What if I am a Stryker Hip Implant Recipient who has NOT undergone Revision Surgery?
You may be one of the thousands of consumers affected by the Stryker hip recall for the ABGII and the Rejuvenate metal hip implants in July, 2012. The recall came after hundreds of patients and surgeons sent adverse event reports to the FDA, noting symptoms of metallosis and metal toxicity. Many of those patients were forced to undergo Stryker revision surgery in order to have the recalled implant removed, and a safer device implanted. Stryker revision surgery is considered to be riskier as well as more expensive than the original implant surgery. Typically, revision surgery can take from 4-6 hours, leaving the patient open to infection, excess blood loss and nerve damage. Almost 4,000 lawsuits have been filed against Stryker in relation to the ABGII and the Rejuvenate. While approximately seventeen Stryker cases have been settled, the remainder were pending.
The Stryker Settlement Agreement
Stryker recently offered a Master Settlement Agreement to all claimants who have undergone a qualified Stryker revision surgery. Added to the Stryker hip settlement monetary compensation of a $300,000 base amount, claimants who suffered further complications as a result of the revision surgery may qualify for additional compensation. Claimants must meet specific criteria to qualify for the settlement amount, and at least 95% of all eligible plaintiffs must enroll, or Stryker has the option of walking away from the settlement terms.
Potential Reductions in Base Award Under the Stryker Master Settlement Agreement
Some of the potential reductions in the base award for qualified claimants include reductions for those over the age of 70, 75, 80 and 85 as well as a 15% reduction for claimants who had a pre-existing hip implant which was replaced by a recalled Stryker Rejuvenate or ABGII. Patients who pass away from unrelated causes prior to the enrollment date of January 16, 2015, will be entitled to only $210,000. There are a number of additional compensations beyond the base award that certain claimants may be entitled to. Stryker has additionally made the unusual stipulation they will continue to pay for any complications occurring in qualified patients for the next two years. In other words, if you have undergone revision surgery, received compensation under the Stryker Master Settlement Agreement, but later have complications related to the revision surgery, Stryker will pay for those complications for a period of two years.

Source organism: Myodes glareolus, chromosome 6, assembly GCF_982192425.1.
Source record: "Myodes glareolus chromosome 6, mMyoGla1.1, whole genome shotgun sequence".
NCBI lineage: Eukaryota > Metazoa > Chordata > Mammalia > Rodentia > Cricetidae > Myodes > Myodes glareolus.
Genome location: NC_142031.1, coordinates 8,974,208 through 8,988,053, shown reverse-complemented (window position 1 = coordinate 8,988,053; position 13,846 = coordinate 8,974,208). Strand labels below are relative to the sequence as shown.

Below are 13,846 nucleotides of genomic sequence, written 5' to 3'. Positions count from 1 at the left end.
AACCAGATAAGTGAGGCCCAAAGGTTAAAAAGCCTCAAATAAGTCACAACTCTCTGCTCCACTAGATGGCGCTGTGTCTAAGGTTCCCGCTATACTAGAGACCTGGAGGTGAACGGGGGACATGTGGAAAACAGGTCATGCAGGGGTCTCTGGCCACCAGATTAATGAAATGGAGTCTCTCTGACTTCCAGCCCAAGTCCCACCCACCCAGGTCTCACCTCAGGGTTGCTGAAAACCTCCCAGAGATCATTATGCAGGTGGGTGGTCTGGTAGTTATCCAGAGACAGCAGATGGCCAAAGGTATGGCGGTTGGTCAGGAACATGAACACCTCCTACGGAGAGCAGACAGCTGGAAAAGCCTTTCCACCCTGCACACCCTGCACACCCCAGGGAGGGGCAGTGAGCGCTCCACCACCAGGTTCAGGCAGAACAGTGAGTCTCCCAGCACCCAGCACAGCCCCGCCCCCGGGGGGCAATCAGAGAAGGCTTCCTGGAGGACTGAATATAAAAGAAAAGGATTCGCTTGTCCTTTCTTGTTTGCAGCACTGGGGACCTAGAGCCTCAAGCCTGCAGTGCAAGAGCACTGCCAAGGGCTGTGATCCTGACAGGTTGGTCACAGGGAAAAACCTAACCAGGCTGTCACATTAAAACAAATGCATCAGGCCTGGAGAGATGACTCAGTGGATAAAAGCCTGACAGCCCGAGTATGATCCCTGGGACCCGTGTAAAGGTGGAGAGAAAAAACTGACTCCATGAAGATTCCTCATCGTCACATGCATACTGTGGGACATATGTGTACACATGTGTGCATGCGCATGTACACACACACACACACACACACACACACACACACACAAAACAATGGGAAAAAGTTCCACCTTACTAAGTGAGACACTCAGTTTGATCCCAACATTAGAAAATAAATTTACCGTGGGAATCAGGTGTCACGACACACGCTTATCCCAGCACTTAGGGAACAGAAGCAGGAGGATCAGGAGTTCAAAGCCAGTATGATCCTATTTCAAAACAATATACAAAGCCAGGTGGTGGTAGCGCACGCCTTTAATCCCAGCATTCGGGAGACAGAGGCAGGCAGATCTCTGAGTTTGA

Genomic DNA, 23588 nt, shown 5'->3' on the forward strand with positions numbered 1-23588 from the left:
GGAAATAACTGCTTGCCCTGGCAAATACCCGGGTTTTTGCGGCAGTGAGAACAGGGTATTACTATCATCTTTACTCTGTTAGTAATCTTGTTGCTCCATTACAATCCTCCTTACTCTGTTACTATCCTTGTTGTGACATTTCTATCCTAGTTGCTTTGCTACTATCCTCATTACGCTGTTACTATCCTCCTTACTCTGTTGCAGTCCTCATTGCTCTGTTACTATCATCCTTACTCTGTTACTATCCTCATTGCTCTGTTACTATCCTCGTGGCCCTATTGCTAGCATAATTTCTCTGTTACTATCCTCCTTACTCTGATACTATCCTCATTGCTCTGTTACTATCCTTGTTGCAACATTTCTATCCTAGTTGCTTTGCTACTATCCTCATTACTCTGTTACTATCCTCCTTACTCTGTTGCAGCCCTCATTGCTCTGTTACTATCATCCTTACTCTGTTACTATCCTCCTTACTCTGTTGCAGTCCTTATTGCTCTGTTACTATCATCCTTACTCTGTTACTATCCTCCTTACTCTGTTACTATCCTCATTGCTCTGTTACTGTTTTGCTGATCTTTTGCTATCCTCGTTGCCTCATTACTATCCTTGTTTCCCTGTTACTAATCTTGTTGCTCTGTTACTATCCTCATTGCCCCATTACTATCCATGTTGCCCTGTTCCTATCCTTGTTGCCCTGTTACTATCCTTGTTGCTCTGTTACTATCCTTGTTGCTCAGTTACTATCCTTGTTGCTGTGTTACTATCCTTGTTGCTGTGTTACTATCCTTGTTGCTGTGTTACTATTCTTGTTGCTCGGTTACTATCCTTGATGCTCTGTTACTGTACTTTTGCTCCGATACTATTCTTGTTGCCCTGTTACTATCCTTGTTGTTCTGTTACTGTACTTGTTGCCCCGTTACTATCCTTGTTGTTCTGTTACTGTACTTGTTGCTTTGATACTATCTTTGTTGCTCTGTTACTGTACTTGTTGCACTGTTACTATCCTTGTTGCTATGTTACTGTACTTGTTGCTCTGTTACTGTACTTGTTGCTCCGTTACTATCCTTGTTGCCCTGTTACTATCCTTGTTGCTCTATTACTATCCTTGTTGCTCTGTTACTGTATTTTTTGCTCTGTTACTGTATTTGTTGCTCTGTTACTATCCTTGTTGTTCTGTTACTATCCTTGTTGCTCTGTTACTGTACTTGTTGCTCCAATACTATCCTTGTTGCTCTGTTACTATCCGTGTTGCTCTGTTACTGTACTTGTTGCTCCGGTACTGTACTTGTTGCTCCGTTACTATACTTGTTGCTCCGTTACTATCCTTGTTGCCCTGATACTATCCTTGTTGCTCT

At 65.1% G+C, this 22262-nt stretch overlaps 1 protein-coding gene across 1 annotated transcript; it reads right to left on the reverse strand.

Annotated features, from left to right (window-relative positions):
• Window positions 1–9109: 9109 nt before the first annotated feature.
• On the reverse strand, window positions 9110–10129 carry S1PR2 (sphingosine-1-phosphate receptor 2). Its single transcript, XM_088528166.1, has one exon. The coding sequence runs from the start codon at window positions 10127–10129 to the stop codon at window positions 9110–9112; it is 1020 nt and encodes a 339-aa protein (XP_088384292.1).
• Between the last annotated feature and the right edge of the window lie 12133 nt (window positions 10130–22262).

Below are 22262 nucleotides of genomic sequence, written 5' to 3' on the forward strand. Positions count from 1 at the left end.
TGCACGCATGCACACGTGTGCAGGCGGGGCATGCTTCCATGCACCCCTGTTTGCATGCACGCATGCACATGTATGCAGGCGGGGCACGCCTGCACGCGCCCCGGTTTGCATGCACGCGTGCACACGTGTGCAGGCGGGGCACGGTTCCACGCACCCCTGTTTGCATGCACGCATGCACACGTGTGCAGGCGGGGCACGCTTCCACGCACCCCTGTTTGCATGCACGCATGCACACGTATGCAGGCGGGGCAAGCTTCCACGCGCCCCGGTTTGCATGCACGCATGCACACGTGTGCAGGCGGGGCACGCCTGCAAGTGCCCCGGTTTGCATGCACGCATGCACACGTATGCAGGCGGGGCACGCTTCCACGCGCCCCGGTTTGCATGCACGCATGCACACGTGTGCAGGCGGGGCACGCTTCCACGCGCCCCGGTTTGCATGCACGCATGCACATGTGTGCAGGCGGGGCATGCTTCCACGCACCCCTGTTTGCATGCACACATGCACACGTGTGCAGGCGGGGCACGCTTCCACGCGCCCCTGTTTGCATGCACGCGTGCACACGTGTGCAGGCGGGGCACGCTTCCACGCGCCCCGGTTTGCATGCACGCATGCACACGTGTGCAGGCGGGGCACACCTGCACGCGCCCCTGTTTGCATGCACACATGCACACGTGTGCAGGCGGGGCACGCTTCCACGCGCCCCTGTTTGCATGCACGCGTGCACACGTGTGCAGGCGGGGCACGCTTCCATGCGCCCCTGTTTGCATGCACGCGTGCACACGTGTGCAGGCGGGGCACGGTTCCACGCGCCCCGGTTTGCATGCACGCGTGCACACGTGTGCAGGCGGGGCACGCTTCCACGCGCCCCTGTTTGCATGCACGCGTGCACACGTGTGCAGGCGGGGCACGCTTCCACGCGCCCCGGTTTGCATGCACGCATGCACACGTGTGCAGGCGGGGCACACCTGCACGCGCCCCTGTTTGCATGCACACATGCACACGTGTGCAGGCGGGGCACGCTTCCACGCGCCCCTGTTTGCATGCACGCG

Stryker Hip Settlement Information for Unrevised Claimants
This proposed Stryker hip settlement does not include patients who may have been injured or suffered serious harm as a result of a recalled Stryker Rejuvenate or ABGII, but have not undergone revision surgery to have the implant removed—except in the case of patients whose doctor recommended revision surgery but the patient was medically unable to undergo the procedure. Stryker hip settlement information for unrevised claimants is as follows:
· Patients who have not yet had revision surgery but who have upcoming revision surgery scheduled after November 2, 2014, may be able to participate in the settlement if Stryker extends the deadline to include your case. There is no guarantee Stryker will do so, but the possibility exists.
· Patients who have a medical condition which makes their surgeon unwilling to perform the necessary revision surgery are entitled to a one-time payment in the amount of $75,000, with no possible enhancements or reductions attached to the amount. If the patient undergoes hip revision surgery later on, they will not be entitled to additional settlement amounts.
· Cases for patients who: have not undergone revision surgery, whose doctor has not indicated revision surgery is necessary and who have a current lawsuit filed against Stryker will have their case remain pending until November 3, 2015, at which time the court will dismiss these non-revised cases without prejudice. Applicable statutes of limitations will be tolled until five years from the date of the original Stryker implant surgery or until June 30, 2017, whichever comes first.
· Unrevised patients with cases which have not been filed may not be able to have a case against Stryker filed on their behalf until injuries related to the failed hip are apparent.
· Unrevised patients should continue to have blood work done which tests levels of cobalt and chromium every three months as well as an MRI or aspiration as recommended by their physician.
Unrevised Stryker patients may still have their interests represented, and may still have a valid claim against Stryker. It is recommended that unrevised patients speak to an experienced Stryker lawyer who can assess their potential case and help determine whether a lawsuit is applicable.